2020 Masters Choose Your Own Adventure, Tiger Woods vs. Phil Mickelson: Under Control
Harry How/Getty Images for The Match
It goes right down the middle of the fairway.
That’s a good omen for a player who currently ranks 182nd in driving accuracy this season. It’s no secret that Mickelson has struggled with his control in recent years, which is one of the reasons why he spent the past month tinkering with a few different drivers, eventually coming to a final conclusion: He likes all of ‘em. And so, never one to bow to conventional norms, Phil is carrying three drivers this week, along with six wedges.
Asked on Tuesday about his strategy, he explained that he doesn’t need a 6-iron or an 8-iron on this golf course, that he hasn’t hit either of those clubs here in nearly a decade. That seems like hyperbole — and it is; some Internet sleuths quickly dug up video of a few shots struck with those clubs over the last couple of Masters — but his explanation actually makes some sense.
“Having three drivers really frees me up to hit a cut, a draw or just hammer one down the middle,” he says. “Meanwhile, I can fill those iron gaps by hitting a hard 9-iron or soft 7, and a hard 7-iron or a soft 5. That’s why I don’t need those other two clubs.”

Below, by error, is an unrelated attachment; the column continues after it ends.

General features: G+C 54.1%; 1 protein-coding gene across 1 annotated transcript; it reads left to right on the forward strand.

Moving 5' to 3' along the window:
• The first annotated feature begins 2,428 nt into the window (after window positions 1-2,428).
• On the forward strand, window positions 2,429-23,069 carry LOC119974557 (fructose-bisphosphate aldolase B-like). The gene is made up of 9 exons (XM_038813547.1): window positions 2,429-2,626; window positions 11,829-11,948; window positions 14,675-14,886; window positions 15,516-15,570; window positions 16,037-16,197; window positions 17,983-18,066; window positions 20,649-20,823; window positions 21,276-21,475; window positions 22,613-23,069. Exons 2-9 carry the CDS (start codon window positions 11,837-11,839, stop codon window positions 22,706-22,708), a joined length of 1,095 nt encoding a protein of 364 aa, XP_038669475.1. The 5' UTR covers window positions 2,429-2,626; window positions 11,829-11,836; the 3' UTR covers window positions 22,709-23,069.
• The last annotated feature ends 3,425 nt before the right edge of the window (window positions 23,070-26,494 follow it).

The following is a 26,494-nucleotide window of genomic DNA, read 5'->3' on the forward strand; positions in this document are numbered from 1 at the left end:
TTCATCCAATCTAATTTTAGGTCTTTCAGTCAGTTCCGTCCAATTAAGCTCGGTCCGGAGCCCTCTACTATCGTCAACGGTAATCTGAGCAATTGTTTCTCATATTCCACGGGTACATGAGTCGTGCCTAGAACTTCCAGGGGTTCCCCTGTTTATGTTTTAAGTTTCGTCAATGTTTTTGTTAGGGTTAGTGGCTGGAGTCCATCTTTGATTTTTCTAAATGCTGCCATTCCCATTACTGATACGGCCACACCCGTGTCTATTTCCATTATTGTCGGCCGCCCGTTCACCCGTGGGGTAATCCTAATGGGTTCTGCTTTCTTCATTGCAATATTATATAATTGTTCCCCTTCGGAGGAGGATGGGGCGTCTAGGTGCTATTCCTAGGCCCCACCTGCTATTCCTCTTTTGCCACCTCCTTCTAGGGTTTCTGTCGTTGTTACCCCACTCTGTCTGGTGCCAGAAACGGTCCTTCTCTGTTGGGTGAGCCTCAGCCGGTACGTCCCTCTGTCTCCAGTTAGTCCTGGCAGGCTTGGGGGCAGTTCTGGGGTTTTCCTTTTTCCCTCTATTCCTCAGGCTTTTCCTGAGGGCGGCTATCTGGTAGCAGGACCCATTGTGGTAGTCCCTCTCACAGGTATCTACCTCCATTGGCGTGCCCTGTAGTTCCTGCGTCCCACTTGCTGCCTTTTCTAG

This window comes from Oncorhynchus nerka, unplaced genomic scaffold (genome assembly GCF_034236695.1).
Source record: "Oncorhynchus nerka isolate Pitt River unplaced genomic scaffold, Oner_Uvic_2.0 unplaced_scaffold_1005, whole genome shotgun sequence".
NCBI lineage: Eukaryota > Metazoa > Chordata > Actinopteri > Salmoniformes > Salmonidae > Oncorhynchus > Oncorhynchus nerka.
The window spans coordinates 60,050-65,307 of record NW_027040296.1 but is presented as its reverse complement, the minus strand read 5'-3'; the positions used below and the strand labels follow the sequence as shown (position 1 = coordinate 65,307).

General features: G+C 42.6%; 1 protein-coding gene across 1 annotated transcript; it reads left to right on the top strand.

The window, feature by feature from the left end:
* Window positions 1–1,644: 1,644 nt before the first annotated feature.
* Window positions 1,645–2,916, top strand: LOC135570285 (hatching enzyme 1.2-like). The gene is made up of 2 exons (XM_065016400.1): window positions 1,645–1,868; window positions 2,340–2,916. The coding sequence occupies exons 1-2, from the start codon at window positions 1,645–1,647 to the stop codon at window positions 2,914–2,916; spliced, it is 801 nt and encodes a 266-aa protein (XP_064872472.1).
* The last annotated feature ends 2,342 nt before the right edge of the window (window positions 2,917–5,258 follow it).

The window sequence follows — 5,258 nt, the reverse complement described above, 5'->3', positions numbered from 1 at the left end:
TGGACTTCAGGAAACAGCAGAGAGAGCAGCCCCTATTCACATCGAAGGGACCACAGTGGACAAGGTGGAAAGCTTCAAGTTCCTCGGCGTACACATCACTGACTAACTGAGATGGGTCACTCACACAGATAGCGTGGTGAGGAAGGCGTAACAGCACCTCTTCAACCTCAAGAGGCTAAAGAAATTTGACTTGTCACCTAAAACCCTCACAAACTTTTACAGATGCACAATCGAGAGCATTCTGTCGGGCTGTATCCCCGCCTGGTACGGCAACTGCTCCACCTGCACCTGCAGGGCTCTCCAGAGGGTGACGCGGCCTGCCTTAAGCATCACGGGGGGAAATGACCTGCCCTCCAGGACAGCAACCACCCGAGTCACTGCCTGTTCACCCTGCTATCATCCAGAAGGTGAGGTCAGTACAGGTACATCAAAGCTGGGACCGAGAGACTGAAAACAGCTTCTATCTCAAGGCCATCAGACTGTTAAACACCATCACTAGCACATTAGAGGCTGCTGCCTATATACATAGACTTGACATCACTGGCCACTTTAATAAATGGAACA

This one must’ve been his “hammer one down the middle” driver, because he easily smashes it more than 300 yards, never veering from its intended target.
You’re just impressed you could follow the ball flight. The gallery for this final pairing is unlike anything you’ve ever seen before.
You start making your way down the fairway — about 10 yards outside the ropes — but in this sea of humanity, it’s less like walking and more like crowd-surfing. At 76 degrees and with that slight breeze blowing, the weather is enough to keep this from being unbearable. Augusta National doesn’t oversell tickets like some other tournaments, but even so, you find yourself packed in like sardine as you try to watch Mickelson’s approach into the first green.
He hoists it way into the sky — must be one of those six wedges — but you lose it on the way down. The only way you know the result is from the man standing a few rows of bodies in front of you.